The Rundown: Geothermal Plant Starts Up, Foxconn Bid for Chip Center Accepted, and Kaohsiung Proposes Hoarding Tax

First Commercial Geothermal Plant Goes Online

The Cingshuei Geothermal Power Plant, Taiwan’s first commercial geothermal power-producing facility, began operations on November 23. The plant’s most significant feature is its ability to produce a 24-hour supply of renewable energy.

The 4.2MW plant is capable of meeting the energy demands of around 10,000 small households. Fabulous Power Co, one of the plant’s co-owners, has initiated phase two of the drilling plan for the plant, which is set to increase its power production capacity to 9.5MW.

Vice President William Lai, who spoke at the plant’s opening ceremony, said that the project is an important step for Taiwan’s renewable energy development, as well as for achieving carbon neutrality by 2050. Taiwan has an ample supply of geothermal resources, and it is expected that further cooperation will take place between the Ministry of Economic Affairs, Taiwan Power Co., and geothermal energy producers.

Foxconn to Open Chip Center for EVs in New Taipei

Hon Hai Precision Industry Co., also known as Foxconn, will establish a software R&D and semiconductor design center in the Baogao Science and Intellectual Park in the Xindian District of New Taipei City. The center will help design software and hardware for smart electric cars, self-driving cars, and smart cockpits. Hon Hai estimates the plant will initially hire 250 software engineers, gradually expanding to 1,000.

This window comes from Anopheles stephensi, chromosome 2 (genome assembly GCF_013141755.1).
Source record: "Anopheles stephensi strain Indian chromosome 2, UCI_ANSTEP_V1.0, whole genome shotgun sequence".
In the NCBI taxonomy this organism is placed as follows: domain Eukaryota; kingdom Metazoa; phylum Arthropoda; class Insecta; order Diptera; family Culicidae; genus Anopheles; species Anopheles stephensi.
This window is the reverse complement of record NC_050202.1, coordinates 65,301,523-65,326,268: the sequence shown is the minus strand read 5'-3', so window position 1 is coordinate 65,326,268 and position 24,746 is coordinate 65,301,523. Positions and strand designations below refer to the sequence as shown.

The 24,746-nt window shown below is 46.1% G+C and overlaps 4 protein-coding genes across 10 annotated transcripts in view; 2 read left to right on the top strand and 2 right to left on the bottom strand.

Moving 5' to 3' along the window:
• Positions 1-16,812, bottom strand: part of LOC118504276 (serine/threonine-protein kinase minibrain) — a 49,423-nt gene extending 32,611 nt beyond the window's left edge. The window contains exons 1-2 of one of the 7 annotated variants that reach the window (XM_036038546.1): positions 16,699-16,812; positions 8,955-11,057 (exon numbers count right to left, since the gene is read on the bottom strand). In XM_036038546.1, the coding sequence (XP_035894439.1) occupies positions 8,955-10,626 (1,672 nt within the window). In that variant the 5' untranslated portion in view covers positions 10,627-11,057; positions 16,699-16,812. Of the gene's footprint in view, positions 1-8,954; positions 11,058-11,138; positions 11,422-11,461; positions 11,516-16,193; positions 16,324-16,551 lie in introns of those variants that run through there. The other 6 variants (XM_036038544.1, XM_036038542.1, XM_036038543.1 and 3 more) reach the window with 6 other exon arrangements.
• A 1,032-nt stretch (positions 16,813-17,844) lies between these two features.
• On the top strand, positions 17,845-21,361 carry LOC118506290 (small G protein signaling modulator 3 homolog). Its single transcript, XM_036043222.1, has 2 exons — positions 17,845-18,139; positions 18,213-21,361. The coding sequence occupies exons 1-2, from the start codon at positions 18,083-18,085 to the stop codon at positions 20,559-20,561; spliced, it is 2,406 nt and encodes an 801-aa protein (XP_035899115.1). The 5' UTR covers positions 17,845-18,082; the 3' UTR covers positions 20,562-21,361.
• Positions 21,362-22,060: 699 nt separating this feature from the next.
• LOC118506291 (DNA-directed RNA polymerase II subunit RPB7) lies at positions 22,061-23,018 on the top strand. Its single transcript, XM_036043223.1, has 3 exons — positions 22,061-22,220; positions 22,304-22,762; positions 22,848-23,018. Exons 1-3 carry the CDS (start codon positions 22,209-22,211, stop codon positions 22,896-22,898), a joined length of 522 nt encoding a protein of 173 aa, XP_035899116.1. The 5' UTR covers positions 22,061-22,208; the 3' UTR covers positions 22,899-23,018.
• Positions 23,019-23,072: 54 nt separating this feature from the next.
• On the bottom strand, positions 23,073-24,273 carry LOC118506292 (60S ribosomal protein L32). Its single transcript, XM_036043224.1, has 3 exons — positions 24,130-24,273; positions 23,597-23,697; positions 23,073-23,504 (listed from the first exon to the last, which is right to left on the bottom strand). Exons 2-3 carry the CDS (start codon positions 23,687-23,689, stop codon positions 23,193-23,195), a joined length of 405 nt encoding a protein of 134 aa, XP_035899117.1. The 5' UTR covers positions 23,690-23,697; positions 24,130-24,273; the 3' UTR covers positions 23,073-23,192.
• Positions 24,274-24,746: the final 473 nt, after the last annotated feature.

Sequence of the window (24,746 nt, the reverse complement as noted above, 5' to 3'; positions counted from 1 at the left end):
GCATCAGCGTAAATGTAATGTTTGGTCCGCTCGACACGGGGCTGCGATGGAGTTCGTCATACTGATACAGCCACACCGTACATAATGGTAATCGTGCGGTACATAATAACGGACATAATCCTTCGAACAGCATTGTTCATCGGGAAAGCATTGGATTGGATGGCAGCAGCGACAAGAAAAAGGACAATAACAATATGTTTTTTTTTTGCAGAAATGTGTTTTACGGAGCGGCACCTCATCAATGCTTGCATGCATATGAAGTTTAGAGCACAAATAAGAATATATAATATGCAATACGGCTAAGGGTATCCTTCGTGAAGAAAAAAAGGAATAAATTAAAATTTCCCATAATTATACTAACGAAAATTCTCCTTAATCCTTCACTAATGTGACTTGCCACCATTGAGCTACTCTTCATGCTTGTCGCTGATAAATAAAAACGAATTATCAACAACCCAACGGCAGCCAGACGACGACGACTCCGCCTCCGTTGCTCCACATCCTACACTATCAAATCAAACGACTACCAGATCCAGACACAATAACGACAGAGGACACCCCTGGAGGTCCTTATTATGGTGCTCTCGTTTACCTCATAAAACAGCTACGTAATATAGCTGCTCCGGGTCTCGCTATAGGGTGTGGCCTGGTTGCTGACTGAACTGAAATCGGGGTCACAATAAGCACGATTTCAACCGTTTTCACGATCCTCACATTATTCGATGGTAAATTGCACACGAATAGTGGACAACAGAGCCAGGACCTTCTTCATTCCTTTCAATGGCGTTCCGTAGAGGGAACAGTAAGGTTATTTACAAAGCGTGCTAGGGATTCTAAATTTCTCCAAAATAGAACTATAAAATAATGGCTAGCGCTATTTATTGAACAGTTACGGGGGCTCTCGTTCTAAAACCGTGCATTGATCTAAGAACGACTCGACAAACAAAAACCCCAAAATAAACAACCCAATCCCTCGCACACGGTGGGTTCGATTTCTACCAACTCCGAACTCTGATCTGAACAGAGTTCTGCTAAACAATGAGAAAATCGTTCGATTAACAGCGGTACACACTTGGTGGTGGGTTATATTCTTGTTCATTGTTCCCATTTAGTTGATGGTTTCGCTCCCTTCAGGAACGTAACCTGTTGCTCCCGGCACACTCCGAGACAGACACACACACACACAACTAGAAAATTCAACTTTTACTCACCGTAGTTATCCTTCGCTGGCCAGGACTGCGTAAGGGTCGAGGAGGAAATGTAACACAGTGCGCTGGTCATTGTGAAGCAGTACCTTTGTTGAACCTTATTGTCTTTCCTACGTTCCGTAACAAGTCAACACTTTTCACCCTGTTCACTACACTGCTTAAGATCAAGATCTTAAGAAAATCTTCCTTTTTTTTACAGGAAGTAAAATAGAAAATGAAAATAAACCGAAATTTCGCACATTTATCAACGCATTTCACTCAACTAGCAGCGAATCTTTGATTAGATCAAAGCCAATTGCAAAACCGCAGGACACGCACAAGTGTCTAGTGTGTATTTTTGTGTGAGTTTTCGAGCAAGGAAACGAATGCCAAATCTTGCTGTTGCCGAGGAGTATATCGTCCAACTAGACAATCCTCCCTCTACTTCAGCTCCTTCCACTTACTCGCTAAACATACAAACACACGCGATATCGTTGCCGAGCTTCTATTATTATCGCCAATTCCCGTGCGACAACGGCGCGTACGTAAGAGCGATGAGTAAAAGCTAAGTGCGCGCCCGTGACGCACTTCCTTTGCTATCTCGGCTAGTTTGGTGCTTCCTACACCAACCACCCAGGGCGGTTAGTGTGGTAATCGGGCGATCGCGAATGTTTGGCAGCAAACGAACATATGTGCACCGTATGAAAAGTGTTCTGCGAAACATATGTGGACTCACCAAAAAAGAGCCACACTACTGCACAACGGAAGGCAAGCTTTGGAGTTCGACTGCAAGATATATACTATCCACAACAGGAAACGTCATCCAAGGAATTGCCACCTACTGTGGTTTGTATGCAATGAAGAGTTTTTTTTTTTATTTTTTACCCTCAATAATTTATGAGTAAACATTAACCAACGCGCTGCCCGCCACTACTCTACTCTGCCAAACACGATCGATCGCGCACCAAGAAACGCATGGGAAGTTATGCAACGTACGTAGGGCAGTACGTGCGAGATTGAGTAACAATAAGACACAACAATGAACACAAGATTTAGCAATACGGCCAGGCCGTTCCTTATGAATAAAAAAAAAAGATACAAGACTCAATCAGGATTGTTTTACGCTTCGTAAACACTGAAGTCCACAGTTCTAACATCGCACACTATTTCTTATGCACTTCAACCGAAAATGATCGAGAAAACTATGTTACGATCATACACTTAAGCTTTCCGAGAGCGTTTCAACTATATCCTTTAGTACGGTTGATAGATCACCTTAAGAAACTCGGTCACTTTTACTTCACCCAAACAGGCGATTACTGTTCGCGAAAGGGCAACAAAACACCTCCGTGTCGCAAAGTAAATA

New Taipei City government indicated that Hon Hai was one of six manufacturers who bid successfully to enter Baogao Park. The other manufacturers include Huacom Network, Sunbird, and Genee Tech Co. New Taipei City began a third round of bidding for investment in Baogao park in early December, and as well as applications for its business incubator. Baogao Park is situated next to the headquarters of Yulon Group and HTC.

Kaohsiung Plans Hoarding Tax to Curb Soaring Property Market

Kaohsiung’s property market has been overheating, due in part to increasing investment by TSMC investment and major construction projects in the area. On November 24, Kaohsiung Mayor Chen Chi-mai stated that Kaohsiung City will introduce a property hoarding tax, noting that “houses are for living in, not for hoarding and speculation.” The proposed regulations will be sent to the city council for deliberation as early as the end of this year.

Kaohsiung city councilor Lin Yu-kai of the New Power Party, along with other city councilors, said that Taipei and Tainan should also implement a hoarding tax, in which a higher rate is applied to those who own multiple properties. Statistics show that 318 people own more than ten properties in Kaohsiung. The housing tax is currently 1.5% and does not discriminate based upon the number of properties owned.

Chen said that there are currently 1.06 million housing units in Kaohsiung, and 84,000 are non-residential properties. In order to achieve its goal of housing justice, Kaohsiung City government plans to build 15,000 social housing units, tighten controls on speculation, and strengthen lease management and rent subsidy measures.

This edition was translated from the original Chinese by Brian Tsui.

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